A fresh breeze is cutting through the dysfunctional miasma that envelops Argentina’s economy these days — and it’s coming from the country’s oil and gas industry, of all places.
Powered by a large shale deposit in Patagonia, oil production is increasing at a double-digit rate, companies buzz with new projects to boost exports and natural gas output and industry executives are looking ahead to the upcoming presidential election with high hopes for an improved business environment. Some of the stocks most exposed to Argentina’s hydrocarbon business, such as national champion YPF SA and pipeline operator Transportadora Gas del Norte SA, are up more than 300 percent in dollar terms in the past 12 months. The start of a new, 573-kilometre (356-mile) gas pipeline is also expected to save billions in energy imports, one of the biggest policy headaches of recent administrations.
Thanks to well productivity that outstrips even its US shale counterparts, the Vaca Muerta (or “Dead Cow”) patch in Neuquén Province could reach one million barrels per day of oil production by decade’s end, according to a report by consultancy firm Rystad Energy. If that explosive growth happens — and it’s a big “if” — Argentina could find itself back on a path toward energy self-sufficiency, boosting much-needed dollar reserves by exporting most of the light crude added with the extra capacity.
“This is absolutely a once-in-a-generation opportunity,” says Alexandre Ramos-Peon, head of shale research at the firm. “Either it happens now, or they are going to miss the boat. At some point the world will have no need for this oil.”
Now this is Argentina, the heartland of political volatility and economic mismanagement, where a lot of things can go horribly wrong. In fact, the industry has been operating under difficult regulatory and economic conditions for the past two decades; the Vaca Muerta boom should have happened much sooner.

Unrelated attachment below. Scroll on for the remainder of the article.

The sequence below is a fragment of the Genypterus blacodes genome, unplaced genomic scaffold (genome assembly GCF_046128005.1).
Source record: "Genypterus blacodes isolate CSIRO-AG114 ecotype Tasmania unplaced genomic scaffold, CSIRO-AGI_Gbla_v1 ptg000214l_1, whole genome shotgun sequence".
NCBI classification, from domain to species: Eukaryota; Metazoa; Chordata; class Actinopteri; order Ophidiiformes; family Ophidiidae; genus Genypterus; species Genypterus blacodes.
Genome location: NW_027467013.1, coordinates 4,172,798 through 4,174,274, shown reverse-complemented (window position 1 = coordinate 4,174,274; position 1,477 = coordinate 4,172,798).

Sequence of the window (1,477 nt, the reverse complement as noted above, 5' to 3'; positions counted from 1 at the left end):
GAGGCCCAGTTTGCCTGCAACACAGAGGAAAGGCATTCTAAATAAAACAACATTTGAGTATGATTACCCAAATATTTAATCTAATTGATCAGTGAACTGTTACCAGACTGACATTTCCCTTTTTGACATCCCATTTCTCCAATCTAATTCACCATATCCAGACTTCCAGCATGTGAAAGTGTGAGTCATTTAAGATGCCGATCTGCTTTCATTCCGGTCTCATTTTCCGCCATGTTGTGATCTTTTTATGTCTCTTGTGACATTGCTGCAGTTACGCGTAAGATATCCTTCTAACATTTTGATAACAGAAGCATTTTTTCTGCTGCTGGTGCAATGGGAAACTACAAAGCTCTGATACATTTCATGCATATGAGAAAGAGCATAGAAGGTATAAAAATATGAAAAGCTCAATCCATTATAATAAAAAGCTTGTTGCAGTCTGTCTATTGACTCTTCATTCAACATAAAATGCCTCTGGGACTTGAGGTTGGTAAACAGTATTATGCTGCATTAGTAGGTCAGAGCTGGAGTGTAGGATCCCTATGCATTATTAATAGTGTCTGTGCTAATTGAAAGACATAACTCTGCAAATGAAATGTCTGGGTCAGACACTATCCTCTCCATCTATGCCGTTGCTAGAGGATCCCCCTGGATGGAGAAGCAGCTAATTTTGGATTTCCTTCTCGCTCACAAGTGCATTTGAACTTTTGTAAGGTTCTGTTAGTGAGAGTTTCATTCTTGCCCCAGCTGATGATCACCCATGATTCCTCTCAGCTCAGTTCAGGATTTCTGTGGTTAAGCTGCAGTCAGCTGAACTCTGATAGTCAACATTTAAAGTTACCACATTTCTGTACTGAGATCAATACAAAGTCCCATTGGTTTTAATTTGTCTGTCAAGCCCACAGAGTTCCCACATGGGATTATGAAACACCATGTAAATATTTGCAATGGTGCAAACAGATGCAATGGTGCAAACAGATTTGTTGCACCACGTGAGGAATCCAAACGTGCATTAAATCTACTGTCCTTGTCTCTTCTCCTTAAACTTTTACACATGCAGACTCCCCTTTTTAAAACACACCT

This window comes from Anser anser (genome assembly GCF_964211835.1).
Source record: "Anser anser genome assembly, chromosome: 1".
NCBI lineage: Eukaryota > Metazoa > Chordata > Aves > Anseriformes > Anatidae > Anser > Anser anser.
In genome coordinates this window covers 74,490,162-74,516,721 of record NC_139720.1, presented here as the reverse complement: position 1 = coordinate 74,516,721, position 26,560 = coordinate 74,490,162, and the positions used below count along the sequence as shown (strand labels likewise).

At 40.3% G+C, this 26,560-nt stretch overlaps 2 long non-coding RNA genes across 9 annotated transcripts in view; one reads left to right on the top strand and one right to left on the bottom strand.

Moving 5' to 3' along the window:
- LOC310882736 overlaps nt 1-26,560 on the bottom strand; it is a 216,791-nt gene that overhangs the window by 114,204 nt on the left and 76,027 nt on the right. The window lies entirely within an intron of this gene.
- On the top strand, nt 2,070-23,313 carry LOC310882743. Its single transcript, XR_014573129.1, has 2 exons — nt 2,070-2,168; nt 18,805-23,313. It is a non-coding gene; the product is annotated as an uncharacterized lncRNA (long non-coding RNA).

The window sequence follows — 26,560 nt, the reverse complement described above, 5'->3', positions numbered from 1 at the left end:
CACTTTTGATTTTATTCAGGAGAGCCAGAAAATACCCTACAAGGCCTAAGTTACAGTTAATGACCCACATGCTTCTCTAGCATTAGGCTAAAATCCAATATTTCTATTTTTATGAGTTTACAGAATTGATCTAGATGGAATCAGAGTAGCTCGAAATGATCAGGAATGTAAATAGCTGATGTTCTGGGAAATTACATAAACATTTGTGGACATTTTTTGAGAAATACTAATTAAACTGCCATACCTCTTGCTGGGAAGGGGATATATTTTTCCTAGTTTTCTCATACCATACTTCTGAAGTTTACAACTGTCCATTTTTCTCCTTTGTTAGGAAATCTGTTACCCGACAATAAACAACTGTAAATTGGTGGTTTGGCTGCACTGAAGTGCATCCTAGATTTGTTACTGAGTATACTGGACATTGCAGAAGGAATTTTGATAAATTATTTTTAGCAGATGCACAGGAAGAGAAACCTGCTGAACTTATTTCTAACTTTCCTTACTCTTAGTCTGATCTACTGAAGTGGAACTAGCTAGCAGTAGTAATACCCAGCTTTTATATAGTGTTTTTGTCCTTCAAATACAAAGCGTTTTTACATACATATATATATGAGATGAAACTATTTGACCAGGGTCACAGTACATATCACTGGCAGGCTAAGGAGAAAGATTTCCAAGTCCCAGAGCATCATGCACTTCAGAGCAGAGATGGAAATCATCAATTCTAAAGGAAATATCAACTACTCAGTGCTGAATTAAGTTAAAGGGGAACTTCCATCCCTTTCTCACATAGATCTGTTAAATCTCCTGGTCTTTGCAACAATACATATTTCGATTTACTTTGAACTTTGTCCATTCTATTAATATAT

Capital controls and multiple exchange rates complicate the development of a solid supply chain and oil services network. High financing costs or lack of access to international markets altogether diminish private investment opportunities. The government has tended to cap crude exports and domestic gasoline prices to privilege the local market, shielding consumers from higher international prices at the cost of limiting shipments and discouraging new investments.
Yet despite all these challenges, and with the help of some ad hoc policies to try to bypass them, the industry is probably in its best position in years. As a result, oil executives are growing more confident that whoever wins the October election “won’t try to kill the golden goose,” says Paulo Farina, a Buenos Aires-based consultant and former energy official. “The political consensus is that the strong pace that the sector is gaining shouldn’t be interrupted,” Farina says.
The next Argentine government is likely to be more business-friendly than the current Peronist left-wing coalition. Notwithstanding some internal differences, the opposition coalition that leads the polls is seen as supportive of the industry. Both its candidates visited the Vaca Muerta project in the past year. But even if the Peronist candidate Sergio Massa achieves a surprise win, his track record as economy minister suggests that he also is close to the oil companies.
A devaluation of the peso anticipated during the first year of whatever government that takes power on December 10 will certainly shake up things for corporates. The expectation is that after the first shock, a more straightforward macro approach will deliver improvements in the economy, the business environment and credit access. It could also convince the oil majors currently on the ground, including Shell Plc and Chevron Corp, to bet bigger on Argentina. It may even give renewed force to some of the country’s more ambitious projects, including offshore exploration and LNG production designed to fill the gap left by Russia’s displacement from the market following its invasion of Ukraine.
Argentina has a long history with oil and gas exploration, first finding crude in the country’s south more than a century ago. It once produced more oil than Brazil (today, Brazil produces about five times more than its southern neighbour). But macroeconomic instability, energy nationalism and policy zigzags — privatising YPF, only to then nationalise it again 13 years later — greatly curtailed the industry’s potential.
Now geology, technology and even geopolitics are opening a new opportunity for Argentina before hydrocarbon demand peaks. Let’s hope the country’s politicians don’t blow it.
by Juan Pablo Spinetto, Bloomberg